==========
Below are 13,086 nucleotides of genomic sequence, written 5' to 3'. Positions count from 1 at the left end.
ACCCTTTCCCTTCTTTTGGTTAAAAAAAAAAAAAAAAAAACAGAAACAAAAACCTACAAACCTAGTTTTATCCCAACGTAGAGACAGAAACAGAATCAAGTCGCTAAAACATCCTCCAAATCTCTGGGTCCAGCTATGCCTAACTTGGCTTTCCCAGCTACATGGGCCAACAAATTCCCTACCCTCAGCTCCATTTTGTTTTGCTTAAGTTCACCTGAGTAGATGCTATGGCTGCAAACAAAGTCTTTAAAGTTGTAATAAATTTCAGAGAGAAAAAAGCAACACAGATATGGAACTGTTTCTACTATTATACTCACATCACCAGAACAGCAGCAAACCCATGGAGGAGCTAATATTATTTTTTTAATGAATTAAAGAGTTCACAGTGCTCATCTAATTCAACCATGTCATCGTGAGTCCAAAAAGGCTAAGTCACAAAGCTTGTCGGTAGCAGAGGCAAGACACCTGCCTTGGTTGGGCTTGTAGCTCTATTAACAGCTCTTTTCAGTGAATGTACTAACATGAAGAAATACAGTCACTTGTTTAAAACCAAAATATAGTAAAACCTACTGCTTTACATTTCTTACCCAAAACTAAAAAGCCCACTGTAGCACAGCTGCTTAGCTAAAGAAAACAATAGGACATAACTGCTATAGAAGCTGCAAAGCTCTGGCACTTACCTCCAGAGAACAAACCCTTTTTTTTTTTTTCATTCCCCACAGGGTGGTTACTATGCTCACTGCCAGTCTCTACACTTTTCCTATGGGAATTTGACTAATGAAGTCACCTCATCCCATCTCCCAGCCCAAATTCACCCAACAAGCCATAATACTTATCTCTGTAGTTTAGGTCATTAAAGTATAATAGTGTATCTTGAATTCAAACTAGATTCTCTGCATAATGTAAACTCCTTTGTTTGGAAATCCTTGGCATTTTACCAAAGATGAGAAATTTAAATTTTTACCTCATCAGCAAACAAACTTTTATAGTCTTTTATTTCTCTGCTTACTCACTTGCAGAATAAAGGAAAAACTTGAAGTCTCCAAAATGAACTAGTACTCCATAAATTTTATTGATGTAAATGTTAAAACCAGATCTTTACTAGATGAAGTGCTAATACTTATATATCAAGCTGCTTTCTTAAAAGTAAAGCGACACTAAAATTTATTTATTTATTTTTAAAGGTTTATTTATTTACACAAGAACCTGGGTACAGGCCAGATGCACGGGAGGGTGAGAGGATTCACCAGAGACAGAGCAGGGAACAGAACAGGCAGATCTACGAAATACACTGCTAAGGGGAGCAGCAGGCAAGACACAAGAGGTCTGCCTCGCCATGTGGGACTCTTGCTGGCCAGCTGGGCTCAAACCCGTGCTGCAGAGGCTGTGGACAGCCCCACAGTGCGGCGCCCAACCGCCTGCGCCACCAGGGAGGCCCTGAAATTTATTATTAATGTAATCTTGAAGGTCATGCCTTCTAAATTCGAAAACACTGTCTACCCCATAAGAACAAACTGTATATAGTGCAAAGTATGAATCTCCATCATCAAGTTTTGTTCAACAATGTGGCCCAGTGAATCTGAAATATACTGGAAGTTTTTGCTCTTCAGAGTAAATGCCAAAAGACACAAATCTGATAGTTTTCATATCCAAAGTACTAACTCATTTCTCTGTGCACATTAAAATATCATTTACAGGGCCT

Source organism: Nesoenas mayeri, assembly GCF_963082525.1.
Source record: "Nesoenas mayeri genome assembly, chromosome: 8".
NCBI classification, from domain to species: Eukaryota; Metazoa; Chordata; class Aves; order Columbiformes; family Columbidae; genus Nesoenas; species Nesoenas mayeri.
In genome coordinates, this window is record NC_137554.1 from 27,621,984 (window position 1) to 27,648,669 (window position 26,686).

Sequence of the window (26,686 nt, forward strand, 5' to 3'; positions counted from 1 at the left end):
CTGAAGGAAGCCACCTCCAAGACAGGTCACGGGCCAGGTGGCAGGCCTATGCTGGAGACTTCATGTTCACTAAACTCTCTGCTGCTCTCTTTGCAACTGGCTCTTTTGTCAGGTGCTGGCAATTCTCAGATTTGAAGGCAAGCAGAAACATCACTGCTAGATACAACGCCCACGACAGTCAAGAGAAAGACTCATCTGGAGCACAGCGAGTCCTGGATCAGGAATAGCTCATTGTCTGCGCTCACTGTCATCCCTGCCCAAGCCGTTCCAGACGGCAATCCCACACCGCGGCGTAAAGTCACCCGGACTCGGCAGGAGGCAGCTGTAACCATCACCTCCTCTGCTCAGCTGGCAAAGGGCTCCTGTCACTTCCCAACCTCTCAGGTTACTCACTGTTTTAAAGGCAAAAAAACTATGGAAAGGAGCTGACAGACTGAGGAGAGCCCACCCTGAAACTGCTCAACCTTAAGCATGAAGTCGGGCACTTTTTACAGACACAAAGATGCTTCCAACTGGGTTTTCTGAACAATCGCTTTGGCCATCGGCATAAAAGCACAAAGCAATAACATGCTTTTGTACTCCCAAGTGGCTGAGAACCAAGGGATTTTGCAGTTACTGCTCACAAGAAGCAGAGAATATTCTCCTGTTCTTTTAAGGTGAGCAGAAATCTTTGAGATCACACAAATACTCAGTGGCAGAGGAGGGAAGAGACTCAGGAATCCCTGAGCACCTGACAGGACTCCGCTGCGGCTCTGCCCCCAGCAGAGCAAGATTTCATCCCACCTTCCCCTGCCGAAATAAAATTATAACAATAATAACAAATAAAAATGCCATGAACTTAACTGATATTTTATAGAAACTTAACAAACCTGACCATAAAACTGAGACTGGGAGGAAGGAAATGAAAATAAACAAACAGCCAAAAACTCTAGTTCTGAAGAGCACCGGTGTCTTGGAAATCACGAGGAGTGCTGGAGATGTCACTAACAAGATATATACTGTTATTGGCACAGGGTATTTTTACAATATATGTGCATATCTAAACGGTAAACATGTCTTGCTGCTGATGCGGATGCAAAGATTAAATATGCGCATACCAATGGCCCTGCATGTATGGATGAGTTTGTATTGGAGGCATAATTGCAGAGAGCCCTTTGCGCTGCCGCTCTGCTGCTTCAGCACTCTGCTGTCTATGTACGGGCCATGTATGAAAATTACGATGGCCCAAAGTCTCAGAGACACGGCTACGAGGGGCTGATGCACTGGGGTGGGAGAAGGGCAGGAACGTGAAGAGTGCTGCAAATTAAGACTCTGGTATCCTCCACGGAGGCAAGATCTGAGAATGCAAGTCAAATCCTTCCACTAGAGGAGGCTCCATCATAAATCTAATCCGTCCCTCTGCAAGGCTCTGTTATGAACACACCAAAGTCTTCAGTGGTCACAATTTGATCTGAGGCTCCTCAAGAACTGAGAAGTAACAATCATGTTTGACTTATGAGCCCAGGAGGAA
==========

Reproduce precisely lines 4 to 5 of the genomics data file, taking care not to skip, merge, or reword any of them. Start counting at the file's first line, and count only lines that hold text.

Source record: "Nesoenas mayeri genome assembly, chromosome: 8".
NCBI classification, from domain to species: Eukaryota; Metazoa; Chordata; class Aves; order Columbiformes; family Columbidae; genus Nesoenas; species Nesoenas mayeri.